This week is Cervical Screening Awareness week. For some women, getting their cervical smear done can feel daunting. 1 in 4 women don’t attend their cervical smear even though cervical smears can help prevent cervical cancer and save lives. We are on a mission to decrease the fear and answer some commonly asked questions.
What does a cervical smear check for?
A cervical smear looks at the health of the cells of the cervix, which is the neck of the womb at the top of the vagina. It looks to see if there are any abnormal changes in the cells.
In England, Scotland and Wales, cells are first checked to see if they are infected with certain types of Human Papilloma Virus (HPV). If present, the cells will be further examined. Some higher risk strands of HPV can lead to abnormal changes in the cells of your cervix- if left untreated, this could increase the risk of developing cervical cancer. In Northern Ireland the cells will be checked first for abnormal changes.
Changes in the cells of the cervix often don’t cause any symptoms so you won’t know you have it unless you are screened. Screening is a good way to detect changes early and help prevent the development of cervical cancer.
Who is offered a cervical smear?
Between the ages of 25 and 64 you will be offered regular screening. For 25–49-year-olds, this is every 3 years and for 50–64-year-olds this is every 5 years. If you are 65 and older, you will only be offered screening if one out of the last 3 results was abnormal. Some people may be offered cervical smears and screening more regularly, for example those living with HIV will be offered smears every 12 months.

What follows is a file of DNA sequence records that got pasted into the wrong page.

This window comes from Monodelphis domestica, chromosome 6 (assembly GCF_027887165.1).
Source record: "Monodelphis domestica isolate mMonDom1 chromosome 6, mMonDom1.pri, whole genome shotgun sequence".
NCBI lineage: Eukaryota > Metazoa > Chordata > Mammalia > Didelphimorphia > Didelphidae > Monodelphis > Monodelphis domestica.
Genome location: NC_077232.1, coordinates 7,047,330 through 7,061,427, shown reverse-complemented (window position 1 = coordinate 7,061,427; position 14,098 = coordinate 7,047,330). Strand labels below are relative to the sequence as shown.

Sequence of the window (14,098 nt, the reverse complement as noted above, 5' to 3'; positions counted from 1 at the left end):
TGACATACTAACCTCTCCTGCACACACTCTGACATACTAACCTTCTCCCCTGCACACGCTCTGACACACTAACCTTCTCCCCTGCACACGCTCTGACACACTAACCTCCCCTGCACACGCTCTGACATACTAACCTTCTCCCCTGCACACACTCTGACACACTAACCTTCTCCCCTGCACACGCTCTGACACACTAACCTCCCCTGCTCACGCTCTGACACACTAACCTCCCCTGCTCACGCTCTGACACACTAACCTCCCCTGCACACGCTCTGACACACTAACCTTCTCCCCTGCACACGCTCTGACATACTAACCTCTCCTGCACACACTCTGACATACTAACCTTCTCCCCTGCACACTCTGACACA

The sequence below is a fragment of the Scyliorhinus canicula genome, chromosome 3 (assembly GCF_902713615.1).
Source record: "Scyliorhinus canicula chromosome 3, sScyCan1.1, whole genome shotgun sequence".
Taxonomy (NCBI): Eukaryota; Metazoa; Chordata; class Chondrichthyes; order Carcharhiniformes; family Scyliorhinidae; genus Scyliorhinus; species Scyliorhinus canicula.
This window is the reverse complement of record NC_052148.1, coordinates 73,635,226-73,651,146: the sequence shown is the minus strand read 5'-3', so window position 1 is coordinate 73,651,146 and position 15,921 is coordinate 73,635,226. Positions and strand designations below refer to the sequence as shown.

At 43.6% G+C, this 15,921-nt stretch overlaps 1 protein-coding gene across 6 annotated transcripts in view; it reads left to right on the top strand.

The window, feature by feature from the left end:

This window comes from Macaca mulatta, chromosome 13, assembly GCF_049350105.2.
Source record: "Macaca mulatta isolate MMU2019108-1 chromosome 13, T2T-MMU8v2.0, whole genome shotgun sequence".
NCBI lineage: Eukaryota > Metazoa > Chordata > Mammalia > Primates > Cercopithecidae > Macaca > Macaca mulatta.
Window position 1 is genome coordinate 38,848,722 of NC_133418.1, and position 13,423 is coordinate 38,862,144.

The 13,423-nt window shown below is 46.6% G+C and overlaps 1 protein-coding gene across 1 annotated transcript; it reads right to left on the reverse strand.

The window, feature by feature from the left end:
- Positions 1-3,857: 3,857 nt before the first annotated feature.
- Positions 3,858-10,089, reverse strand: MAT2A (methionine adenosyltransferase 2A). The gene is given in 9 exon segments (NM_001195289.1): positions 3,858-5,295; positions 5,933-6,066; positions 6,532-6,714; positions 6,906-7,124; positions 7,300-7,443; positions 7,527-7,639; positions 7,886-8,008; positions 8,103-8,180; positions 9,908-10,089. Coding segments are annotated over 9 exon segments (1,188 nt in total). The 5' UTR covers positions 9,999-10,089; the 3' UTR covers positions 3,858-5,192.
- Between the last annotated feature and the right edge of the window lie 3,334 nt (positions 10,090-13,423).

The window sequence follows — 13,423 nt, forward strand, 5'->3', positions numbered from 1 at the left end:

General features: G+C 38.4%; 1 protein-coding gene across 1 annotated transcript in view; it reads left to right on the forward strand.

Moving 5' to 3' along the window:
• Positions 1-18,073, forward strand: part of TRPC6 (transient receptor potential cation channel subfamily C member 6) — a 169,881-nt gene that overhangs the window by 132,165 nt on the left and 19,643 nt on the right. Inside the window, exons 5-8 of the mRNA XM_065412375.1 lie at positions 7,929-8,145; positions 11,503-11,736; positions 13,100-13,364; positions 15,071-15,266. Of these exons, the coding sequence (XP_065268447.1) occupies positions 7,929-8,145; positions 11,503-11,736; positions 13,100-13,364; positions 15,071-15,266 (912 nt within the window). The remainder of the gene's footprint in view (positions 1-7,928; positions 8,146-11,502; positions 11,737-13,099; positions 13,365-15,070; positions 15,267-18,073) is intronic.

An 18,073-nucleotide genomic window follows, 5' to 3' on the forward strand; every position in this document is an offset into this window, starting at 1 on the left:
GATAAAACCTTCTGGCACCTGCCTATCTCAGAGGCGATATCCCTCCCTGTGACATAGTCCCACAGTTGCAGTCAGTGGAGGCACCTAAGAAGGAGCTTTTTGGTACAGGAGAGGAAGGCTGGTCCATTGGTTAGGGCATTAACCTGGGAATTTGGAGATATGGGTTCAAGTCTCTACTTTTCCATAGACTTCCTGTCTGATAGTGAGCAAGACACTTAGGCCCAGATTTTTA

How can you get HPV?
HPV is collection of common viruses that are spread by skin-to-skin contact of the genital area. Most people will get HPV at some point in their lives. Skin-to-skin contact can include vaginal, anal or oral sex, sharing sex toys and skin-to-skin contact of the genital area.
Do I need to have a smear if I have had a HPV vaccine?
Yes – whilst the vaccine protects you against common HPV strains, it does not offer protection against all and you should still have a smear.
Will the smear hurt?
For most women, smears don’t hurt but may feel uncomfortable.
Some women may find smears painful due to a medical condition. This may include vaginismus (where the vagina tightens if you try to put something in it), vaginal dryness (e.g. menopausal changes), Female Genital Mutilation or Endometriosis. If you have worries about having a smear, speak to your practice nurse or doctor who will help to address your concerns.
Can I have a smear if I am on my period?
Being on your period could affect the results as blood can make it difficult to get a clear sample of cells. If possible, it’s best to reschedule when you aren’t bleeding.
Who doesn’t need a smear?
If you have never had any sexual contact or activity with a man or women (including sharing sex toys, genital touching, penetrative and oral sex) you will be at a very low risk of developing cervical cancer. Despite this you will still be invited to attend your cervical smear. Think of it as a general check-up.
If you have had a Total Hysterectomy, where the cervix is removed alongside the womb, you do not need to attend your smear test.
Can I have a smear test if I am pregnant?
If you are pregnant and due your smear, you will need to wait until after your baby has been born to get your smear done.
You still need to have a smear if:
- You have had the HPV vaccine
- You have had only ever had 1 sexual partner – you can still get HPV from your first encounter
- You are lesbian or bisexual
- You have had a subtotal hysterectomy where the cervix remains
- You are a trans man with a cervix